Sacrifice & Self-Care

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The apostle Paul is not shy about presenting himself as an example to other believers. He writes to the Corinthian congregation, “Imitate me, just as I also imitate Christ” (1 Cor 11:1). To Timothy, who was serving as a pastor in Ephesus, Paul frequently cites himself as an example, remarking at one point, “But you have carefully followed my doctrine, manner of life, purpose, faith, long-suffering, love, perseverance, persecutions, afflictions . . .” (2 Tim 3:10–11a).

One of the most notable aspects of Paul’s ministry was his commitment to hard work and sacrifice. Paul worked hard—harder than most of his peers. In 1 Corinthians 15, he writes, “But by the grace of God I am what I am, and His grace toward me was not in vain; but I labored more abundantly than they all, yet not I, but the grace of God which was with me” (1 Cor 15:10). While he was careful to attribute all of his effort and results to the grace of God, he ended his life by invoking a vivid image from the Old Testament sacrificial system: “For I am already being poured out as a drink offering, and the time of my departure is at hand” (2 Tim 4:6).

This should serve as a challenge to those of us in Christ’s service today. The trend today is to look out for our own preservation and self-care in order to avoid the symptoms normally associated with burnout in ministry. Many of those involved in ministry divide their day or week into sections. A certain percentage is reserved for their own care, and a certain percent-age is reserved to help others. But Paul seems to view his whole life as being given for others and, ultimately, for Christ. For Paul, “To live is Christ” (Phil 1:21). How did Paul avoid burning out while still being poured out?

First, it is worth noting that Paul sought the ultimate approval of God, not of other people. He says this clearly in 1 Corinthians, when he writes, “Let a man so consider us, as servants of Christ and stewards of the mysteries of God . . . but He who judges me is the Lord” (1 Cor 4:1, 5). Paul worked tirelessly on behalf of others, yet he did not seek their approval or acclaim.

If we were entirely honest with ourselves, how many of us could say this? How many pastors enter into service in order to see results in other people?This can easily slip into looking for approval from people. How many tasks in ministry are undertaken to appear spiritual—to receive praise from men rather than from God? This is a sure way to burn out. The approval of people will never satisfy. It is never enough. It often keeps us from doing the necessary things, and it ebbs and flows depending on circumstances. If our sense of satisfaction and fulfillment is based on something as fluid as human approval, we will inevitably lose heart entirely. By seeking the approval of the Lord, Paul was free to minister boldly and to ignore the pressure of expectations imposed by other people.

Second, it is no accident that Paul frequently ministered alongside others. This does not mean that there were not times of deep loneliness for Paul. Near the end of his life, he reminded Timothy of a moment when he was on trial and “At my first defense no one stood with me, but all forsook me” (2 Tim 4:16a). But Paul’s normal pat-tern when not imprisoned was to work with others: Aristarchus; Barnabus; Epaphrus; Gaius; Jason; John Mark; Luke; Onesimus; Silas; Sosthenes; Trophimus; Tychichus; Priscilla and Quila; Lydia; and of course, Titus and Paul’s dear friend, Timothy. And there were others as well. Simply reading through the last chapter of Romans will give us a sense of the scope of Paul’s friendships. Paul did not minister alone; he was corrected by others, he was upheld and encouraged by others, and he regularly spoke of people who were “useful” to him and to the gospel. He was not a lone ranger, and he deeply valued his partners in ministry.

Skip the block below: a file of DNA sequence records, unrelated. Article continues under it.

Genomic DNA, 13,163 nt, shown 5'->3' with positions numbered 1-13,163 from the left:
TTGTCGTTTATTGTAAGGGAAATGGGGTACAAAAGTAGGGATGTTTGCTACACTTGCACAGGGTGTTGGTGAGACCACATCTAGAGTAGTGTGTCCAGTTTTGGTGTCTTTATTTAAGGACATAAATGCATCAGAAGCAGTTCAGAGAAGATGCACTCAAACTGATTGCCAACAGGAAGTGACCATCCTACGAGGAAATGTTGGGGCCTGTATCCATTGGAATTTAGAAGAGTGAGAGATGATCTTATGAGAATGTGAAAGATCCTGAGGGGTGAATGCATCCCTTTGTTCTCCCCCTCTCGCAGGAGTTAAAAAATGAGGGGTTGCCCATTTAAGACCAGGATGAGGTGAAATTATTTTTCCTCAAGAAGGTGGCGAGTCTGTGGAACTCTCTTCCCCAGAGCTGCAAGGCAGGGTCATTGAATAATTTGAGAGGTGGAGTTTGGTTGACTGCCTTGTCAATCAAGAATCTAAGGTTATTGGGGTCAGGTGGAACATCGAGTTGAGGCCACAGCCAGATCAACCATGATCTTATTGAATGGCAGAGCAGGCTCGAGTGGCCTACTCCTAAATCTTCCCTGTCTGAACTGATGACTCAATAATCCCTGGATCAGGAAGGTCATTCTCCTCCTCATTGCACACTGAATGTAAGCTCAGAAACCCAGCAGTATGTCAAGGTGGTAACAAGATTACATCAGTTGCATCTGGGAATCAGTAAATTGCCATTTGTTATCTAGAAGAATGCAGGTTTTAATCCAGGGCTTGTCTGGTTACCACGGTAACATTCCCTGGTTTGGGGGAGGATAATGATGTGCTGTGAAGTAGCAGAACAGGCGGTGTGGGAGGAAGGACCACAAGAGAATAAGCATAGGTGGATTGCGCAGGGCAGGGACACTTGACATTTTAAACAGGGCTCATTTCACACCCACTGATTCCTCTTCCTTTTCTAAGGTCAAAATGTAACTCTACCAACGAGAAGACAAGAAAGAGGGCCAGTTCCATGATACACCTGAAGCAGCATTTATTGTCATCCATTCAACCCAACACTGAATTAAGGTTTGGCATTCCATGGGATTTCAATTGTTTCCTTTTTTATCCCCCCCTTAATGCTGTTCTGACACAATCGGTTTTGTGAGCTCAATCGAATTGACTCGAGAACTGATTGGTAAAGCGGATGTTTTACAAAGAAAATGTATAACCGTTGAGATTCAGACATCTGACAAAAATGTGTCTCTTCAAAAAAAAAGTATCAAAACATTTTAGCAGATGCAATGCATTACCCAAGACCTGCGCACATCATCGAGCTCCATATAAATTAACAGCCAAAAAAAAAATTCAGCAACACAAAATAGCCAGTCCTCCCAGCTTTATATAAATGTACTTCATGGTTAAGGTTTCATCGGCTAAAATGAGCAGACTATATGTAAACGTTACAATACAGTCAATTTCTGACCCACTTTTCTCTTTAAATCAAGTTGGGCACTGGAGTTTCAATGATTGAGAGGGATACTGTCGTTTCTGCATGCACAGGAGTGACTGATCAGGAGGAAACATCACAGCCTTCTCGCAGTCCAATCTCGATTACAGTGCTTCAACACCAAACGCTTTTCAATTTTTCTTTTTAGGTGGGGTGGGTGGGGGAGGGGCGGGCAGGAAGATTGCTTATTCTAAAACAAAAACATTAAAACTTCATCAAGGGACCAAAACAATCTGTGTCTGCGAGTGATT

Finally, Paul knew that his ministry and his hard work were ultimately a testimony to God’s grace (1 Cor 3:6). And because it was a work of grace, Paul was careful to observe the means of grace that are outlined in the Scriptures. He prayed regularly and fervently for the churches and individuals among whom he ministered. He admitted that he did not always know exactly what or how to pray, but he was comforted in this by the ministry of the Holy Spirit (Rom 8:26). Because his ministry was so grounded in prayer, he pled with the churches to pray as well: “Pray without ceasing” (1 Thess 5:17); “Continue earnestly in prayer” (Col 4:2). With this dedication to regular prayer came diligent study. Even at the end of his life, he asked Timothy to bring his books and parchments, in order that he might study more (2 Tim 4:13). Beyond prayer and study, Paul was always faithful in attending public worship—even when there was no congregation of Christians or synagogue of Jews. In Acts 16, we read, “And on the Sabbath day we went out of the city to the riverside, where prayer was customarily made” (Acts 16:13). Prayer, the study of Scripture, and the weekly pattern of rest and worship ordained by God were each non-negotiable parts of life for Paul. Because Paul’s work was a result of grace alone, Paul gave attention to the means of grace ordained by God.

Paul did not divide his life into times for himself and times for others; every moment was dedicated to the Lord. But in the midst of this single-mindedness, Paul demonstrated a biblical perspective on life and a grace-based approach to himself and his work. He was indeed “poured out” entirely. But he fought the good fight, finished the race, and kept the faith.

Dr. Jonathan Master is the dean of the School of Divinity. He can be reached at